Not everyone is a politics geek like me. I understand that. And though this election season has been extremely invigorating for the people of my clan, I can’t help but notice on many social networking sites that the overwhelming majority of Americans are totally over this election cycle. So, let’s recap where we stand going into Election Day. Then, we’ll vote, watch the results and let the chips fall where they may.
From the Polls
So, there is speculation all over the place about who will lose and who will be the victor. Some polls say Romney is in the lead. Some say President Obama is ahead. Others call the race dead even. And many believe tomorrow’s big event will be a nail-biter. Why does this matter? Well it doesn’t really. With Hurricane Sandy stealing the election, most polls can’t possibly reach all the northeastern folks affected by the storm. And, many people are so disillusioned the negativity of the campaigns that they successfully pressed the mute button on all things political for at least the last three months.
Additionally, looking deeper into the polling methodology, we often see that the samples used are not statistically representative of who will actually vote on Election Day. You know how they always say “likely voters” were polled? Well, sometimes that’s a stretch. What about all of the people who don’t have landlines or work in the evenings when most pollsters make cold calls? I’d say there are at least two major voting blocs in the country to which the pollsters have little access: young people and middle class workers. In essence, trusting polls requires a lot more leg work than just believing what they say. And, the polls conducted at this point in the election have a very small likelihood of being vetted thoroughly.
To add, sample bias is often an intentional issue. These polling groups, often linked to info-tainment firms, have a lot to gain by politicizing the vote. Therefore, it would suffice to say, I am not totally convinced.
From the Pundits
Almost every single (reputable) pundit has called the election for the incumbent. Many have said it will be a landslide. And, given their command of political history, I would see little reason to think otherwise. But, upon further inspection, one might find that these pundits are connected to parties, candidates, campaigns, super PACs, and a host of other implicit political groups. Therefore, one cannot be entirely confident that any of this conjecture actually means anything.
Also, we’ve already seen hints at a counter argument for a potential President Obama win. Republican strategist, most known for his contributions to the George W. Bush’s Administration, Karl Rove, came out to comment on how Hurricane Sandy might have pushed voters toward the President. Though this is neither here nor there where the final vote is concerned, it adds to the cloud of rhetoric surrounding today’s monumental event. This is yet another issue to turn off already disenchanted voters.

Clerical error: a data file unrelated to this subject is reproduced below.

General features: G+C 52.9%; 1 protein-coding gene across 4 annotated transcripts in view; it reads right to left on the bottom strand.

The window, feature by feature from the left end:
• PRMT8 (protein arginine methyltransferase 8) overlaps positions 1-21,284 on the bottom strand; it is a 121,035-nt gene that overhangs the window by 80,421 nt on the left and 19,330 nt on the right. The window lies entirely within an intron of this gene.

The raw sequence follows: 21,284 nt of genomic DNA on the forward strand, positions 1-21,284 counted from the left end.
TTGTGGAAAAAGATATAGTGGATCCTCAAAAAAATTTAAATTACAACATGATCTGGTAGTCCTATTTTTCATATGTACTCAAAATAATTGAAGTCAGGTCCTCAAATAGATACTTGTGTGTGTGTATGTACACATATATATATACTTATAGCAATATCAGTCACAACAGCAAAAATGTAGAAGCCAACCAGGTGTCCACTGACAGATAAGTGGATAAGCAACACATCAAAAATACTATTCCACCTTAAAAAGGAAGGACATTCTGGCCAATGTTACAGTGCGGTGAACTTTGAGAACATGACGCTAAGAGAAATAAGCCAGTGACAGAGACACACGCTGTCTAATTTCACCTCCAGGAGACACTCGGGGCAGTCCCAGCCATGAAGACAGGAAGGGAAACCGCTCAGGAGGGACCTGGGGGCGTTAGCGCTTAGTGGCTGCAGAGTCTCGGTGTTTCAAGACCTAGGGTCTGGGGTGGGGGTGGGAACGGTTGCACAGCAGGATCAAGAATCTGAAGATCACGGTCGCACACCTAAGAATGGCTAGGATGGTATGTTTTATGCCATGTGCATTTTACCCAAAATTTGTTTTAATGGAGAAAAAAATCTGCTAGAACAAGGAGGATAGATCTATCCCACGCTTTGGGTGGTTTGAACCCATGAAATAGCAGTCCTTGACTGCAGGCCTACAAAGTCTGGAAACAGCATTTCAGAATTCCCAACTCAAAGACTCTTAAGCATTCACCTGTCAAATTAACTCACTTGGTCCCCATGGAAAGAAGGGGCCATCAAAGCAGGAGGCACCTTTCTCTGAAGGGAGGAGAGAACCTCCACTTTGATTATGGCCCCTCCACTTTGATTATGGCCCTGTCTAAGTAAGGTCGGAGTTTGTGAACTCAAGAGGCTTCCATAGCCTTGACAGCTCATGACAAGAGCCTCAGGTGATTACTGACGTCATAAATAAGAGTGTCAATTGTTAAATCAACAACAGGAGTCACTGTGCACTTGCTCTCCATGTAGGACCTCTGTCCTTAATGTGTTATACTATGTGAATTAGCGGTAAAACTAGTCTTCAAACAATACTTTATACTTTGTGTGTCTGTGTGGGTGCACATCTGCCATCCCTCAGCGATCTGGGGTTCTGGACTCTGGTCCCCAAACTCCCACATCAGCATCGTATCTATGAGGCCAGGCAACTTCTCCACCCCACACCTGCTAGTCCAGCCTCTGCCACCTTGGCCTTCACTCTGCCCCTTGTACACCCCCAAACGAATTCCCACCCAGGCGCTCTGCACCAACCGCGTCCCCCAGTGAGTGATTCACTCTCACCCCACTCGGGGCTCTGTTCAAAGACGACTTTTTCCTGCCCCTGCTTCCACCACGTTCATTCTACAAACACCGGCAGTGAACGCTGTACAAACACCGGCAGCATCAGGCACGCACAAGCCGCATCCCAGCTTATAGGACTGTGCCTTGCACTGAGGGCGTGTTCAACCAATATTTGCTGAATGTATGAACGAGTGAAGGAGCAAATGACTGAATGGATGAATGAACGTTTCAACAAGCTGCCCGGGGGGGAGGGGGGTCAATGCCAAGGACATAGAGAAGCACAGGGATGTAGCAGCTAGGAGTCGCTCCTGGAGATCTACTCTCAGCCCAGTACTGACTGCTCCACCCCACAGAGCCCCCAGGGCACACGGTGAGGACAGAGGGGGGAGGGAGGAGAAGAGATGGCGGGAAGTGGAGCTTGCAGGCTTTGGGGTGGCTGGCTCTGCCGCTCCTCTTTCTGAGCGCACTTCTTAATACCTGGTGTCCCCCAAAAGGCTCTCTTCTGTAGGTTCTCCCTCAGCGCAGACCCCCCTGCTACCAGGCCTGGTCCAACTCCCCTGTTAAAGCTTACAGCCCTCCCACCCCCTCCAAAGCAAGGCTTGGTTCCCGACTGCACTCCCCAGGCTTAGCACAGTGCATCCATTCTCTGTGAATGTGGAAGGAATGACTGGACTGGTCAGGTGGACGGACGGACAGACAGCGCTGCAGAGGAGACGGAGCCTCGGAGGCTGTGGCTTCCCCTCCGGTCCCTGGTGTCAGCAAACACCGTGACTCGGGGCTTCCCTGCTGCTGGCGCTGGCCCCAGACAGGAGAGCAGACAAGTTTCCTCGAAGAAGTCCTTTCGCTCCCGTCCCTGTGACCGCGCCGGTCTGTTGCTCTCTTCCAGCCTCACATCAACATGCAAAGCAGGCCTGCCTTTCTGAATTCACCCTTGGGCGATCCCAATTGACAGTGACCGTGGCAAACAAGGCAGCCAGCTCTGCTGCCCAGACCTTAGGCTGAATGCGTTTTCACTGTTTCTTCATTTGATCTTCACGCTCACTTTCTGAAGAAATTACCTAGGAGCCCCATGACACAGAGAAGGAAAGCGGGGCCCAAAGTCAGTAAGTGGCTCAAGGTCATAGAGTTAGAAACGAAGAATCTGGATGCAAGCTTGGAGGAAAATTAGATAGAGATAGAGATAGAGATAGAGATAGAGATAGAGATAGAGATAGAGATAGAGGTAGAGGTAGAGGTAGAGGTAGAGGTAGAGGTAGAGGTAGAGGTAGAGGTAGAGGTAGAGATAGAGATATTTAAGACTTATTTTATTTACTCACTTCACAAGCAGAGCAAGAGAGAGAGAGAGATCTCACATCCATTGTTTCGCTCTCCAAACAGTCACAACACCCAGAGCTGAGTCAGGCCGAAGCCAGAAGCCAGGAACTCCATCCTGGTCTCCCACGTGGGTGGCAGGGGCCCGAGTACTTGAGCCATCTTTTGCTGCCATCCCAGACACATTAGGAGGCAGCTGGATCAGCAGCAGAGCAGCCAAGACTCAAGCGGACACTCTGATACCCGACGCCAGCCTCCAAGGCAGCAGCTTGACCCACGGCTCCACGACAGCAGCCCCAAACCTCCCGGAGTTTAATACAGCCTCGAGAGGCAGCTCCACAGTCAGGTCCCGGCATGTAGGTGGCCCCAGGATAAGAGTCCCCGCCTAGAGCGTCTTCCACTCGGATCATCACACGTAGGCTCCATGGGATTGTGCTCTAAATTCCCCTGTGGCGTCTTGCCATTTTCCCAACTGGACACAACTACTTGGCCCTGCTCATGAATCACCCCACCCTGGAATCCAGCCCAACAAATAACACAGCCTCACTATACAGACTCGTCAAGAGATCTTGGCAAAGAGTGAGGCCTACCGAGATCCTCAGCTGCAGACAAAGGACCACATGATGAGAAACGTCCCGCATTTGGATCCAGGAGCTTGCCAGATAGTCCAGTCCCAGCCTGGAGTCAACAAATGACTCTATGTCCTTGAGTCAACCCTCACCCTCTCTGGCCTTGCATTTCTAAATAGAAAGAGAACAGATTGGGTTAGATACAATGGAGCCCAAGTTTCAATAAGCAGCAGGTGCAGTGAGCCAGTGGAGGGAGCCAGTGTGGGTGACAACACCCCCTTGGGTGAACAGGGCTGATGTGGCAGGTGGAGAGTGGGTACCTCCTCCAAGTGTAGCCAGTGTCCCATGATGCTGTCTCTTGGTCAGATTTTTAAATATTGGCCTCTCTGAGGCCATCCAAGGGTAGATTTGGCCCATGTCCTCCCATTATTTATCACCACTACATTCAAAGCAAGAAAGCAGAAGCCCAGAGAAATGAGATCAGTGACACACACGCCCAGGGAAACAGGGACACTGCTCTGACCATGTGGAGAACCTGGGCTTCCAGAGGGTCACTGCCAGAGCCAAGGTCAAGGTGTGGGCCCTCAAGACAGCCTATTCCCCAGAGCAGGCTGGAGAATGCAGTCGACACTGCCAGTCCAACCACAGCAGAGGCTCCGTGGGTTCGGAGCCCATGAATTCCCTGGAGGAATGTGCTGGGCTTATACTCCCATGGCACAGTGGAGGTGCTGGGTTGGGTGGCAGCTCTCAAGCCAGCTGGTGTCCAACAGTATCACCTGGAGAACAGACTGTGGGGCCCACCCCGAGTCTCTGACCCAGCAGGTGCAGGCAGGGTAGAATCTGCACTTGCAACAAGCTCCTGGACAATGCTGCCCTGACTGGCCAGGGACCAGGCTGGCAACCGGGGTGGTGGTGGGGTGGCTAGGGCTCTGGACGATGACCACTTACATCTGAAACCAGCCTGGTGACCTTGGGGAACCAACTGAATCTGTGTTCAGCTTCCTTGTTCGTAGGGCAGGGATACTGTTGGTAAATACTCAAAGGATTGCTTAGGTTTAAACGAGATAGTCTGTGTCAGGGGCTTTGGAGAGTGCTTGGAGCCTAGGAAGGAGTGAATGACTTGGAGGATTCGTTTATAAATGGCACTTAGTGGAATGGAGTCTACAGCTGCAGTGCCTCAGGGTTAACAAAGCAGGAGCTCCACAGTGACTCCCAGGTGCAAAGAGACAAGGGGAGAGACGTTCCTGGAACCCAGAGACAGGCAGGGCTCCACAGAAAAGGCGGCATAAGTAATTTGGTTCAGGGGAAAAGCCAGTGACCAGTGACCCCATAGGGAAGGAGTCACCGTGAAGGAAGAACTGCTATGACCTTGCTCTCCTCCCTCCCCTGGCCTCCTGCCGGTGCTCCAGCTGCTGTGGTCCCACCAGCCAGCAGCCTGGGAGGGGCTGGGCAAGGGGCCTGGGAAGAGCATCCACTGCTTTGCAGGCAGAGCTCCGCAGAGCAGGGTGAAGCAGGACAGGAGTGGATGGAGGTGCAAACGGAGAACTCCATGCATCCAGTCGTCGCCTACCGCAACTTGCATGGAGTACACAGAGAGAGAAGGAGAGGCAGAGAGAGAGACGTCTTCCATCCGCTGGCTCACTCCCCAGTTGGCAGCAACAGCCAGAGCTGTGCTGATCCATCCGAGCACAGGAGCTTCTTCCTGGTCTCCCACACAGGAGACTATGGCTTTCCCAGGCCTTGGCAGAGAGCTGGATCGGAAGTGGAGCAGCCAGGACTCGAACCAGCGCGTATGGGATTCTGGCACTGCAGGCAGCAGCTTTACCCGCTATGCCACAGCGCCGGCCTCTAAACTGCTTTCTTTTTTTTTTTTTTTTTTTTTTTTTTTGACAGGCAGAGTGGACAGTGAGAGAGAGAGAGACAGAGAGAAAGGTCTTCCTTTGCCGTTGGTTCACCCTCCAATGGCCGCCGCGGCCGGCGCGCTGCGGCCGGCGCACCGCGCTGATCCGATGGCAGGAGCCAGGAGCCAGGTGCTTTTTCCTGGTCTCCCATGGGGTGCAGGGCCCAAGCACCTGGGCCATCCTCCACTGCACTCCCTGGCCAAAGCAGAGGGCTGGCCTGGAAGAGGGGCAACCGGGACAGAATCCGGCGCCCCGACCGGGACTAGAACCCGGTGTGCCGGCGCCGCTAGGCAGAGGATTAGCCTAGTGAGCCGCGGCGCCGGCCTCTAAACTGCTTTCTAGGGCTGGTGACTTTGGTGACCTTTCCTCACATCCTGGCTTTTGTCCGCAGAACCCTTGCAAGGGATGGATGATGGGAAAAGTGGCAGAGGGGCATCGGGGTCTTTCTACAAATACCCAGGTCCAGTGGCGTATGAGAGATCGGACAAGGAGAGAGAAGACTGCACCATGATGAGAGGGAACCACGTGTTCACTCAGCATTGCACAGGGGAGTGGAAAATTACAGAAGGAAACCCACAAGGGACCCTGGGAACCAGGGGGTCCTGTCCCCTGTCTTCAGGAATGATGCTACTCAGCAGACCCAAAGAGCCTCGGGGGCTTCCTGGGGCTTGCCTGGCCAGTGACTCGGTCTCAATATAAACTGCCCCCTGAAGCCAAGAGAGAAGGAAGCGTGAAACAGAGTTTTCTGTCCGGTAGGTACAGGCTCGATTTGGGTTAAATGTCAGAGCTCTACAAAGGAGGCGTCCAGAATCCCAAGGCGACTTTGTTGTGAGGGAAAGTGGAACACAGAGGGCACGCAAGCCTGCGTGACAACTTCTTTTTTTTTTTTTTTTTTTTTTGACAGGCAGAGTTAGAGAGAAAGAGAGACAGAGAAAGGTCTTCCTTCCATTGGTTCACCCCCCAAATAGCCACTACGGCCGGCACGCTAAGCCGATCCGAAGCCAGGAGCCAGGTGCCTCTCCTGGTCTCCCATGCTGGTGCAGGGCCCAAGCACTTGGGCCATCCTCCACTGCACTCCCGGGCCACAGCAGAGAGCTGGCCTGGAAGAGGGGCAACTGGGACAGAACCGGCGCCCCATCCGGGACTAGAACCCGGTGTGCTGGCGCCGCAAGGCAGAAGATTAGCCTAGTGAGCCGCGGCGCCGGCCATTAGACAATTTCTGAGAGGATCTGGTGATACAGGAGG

From the Candidates
Governor Mitt Romney ended his campaign in New Hampshire. At this time, Ann Romney took a subtle jab at President Obama by noting that the America we all love may be in “danger” while Romney reflected on the campaign and its humble origins. The scene received little press but was a neat closing note for a campaign riddled with factual issues. For the most part, Romney has received significantly less press in the past week since Hurricane Sandy touched down (so maybe Rove makes a good point?). But, the candidate punctuated the end of his campaign respectfully.
In similar fashion, President Obama and the First Lady ended their dueling campaign with teary eyes and reflective platitudes in Iowa. And evening filled with emotion was capped off with an expression of admiration for a devoted Obama supporter. Many were touched by the President’s words and open expression of sentiment. And, he truly seemed touched by the monumental task of a potential second term. Overall, both candidates closed out their campaigns on relatively high notes with little animus between the camps.
Where Do We Stand?
When is election night not exciting? This one will be no different. Every major station will be airing coverage, most will be starting special coverage as early as 2:00 pm on the west coast. If you were one of those cynical bystanders waiting for the election to end, as luck has it, you’ll be out of your misery tomorrow evening.
But, whether you’ve soldiered through the debates, ignored all the commentary, un-friended some people with opposing political views, or simply tuned out all things political this election season, you still have a part to play. You must get out and vote. You don’t have to care who wins the presidency to care about your civic duty. The election is pretty much over anyway. But don’t let all the loud mouths drown out your voice (that includes mine). Happy Election Day!
To find you polling place, see here.
To learn more about elections in your state, see here.